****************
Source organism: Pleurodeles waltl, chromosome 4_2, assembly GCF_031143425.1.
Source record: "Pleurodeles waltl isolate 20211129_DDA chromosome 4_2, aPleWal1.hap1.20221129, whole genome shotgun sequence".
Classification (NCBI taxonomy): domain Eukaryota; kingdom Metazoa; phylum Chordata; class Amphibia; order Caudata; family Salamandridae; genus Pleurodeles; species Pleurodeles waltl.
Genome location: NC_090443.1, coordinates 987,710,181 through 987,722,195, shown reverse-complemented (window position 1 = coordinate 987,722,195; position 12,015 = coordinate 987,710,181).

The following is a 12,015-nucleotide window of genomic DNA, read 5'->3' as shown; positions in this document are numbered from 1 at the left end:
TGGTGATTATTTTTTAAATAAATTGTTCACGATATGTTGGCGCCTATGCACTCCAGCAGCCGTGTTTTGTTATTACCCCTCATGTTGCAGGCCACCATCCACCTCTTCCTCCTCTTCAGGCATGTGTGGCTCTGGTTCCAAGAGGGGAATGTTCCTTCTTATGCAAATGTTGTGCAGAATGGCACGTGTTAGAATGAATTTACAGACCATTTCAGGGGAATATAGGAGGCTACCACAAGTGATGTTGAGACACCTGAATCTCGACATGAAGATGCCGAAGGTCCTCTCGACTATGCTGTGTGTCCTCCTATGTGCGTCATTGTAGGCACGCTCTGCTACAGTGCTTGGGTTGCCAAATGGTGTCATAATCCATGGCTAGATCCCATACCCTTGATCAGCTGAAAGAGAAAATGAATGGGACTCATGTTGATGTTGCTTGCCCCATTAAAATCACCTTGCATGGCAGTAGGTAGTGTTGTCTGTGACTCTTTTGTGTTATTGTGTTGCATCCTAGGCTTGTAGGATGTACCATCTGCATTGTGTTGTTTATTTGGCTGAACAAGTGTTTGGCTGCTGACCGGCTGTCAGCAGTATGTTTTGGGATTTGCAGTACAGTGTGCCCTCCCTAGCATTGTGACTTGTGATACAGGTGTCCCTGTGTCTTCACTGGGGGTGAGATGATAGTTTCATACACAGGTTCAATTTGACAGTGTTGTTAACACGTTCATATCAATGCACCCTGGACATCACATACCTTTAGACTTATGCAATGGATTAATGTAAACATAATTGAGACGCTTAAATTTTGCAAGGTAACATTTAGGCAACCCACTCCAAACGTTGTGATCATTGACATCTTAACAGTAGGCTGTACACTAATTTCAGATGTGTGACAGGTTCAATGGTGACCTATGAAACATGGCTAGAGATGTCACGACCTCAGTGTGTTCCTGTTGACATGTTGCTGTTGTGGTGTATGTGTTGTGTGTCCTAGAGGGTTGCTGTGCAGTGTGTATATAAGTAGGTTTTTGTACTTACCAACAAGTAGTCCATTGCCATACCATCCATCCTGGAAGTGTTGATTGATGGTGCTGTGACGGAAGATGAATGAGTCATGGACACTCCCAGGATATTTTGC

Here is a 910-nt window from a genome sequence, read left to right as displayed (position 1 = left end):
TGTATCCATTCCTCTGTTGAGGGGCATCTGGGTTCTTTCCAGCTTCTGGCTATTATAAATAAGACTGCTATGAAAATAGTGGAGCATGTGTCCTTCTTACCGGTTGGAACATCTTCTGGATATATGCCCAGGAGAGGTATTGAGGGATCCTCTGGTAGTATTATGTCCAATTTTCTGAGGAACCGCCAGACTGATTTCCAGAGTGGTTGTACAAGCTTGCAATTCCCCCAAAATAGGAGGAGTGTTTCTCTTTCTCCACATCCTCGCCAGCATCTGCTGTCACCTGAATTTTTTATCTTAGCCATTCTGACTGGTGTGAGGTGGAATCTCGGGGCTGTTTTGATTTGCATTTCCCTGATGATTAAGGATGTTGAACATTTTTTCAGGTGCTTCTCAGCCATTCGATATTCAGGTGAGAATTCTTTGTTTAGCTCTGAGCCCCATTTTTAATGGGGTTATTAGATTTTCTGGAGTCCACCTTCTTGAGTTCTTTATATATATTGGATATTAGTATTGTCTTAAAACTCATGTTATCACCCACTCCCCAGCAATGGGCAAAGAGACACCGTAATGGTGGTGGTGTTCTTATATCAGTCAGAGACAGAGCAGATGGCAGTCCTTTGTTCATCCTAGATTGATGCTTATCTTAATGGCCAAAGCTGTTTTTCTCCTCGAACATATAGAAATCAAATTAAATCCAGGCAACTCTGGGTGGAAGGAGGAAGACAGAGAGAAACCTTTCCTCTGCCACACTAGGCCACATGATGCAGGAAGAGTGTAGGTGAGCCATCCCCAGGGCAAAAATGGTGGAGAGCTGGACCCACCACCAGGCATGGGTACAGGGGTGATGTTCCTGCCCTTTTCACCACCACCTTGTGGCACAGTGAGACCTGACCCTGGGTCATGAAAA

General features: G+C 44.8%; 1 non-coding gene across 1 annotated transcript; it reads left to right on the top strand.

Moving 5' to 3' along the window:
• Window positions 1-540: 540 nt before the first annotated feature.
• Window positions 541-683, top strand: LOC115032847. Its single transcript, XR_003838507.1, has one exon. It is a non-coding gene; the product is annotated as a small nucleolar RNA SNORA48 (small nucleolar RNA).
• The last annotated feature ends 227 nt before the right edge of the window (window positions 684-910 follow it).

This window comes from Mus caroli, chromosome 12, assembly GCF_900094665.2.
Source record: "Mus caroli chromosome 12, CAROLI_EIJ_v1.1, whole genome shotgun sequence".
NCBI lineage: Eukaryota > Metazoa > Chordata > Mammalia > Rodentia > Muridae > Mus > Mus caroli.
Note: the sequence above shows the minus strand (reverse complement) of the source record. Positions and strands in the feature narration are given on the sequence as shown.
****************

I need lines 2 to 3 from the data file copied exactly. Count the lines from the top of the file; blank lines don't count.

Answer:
Source record: "Pleurodeles waltl isolate 20211129_DDA chromosome 4_2, aPleWal1.hap1.20221129, whole genome shotgun sequence".
Classification (NCBI taxonomy): domain Eukaryota; kingdom Metazoa; phylum Chordata; class Amphibia; order Caudata; family Salamandridae; genus Pleurodeles; species Pleurodeles waltl.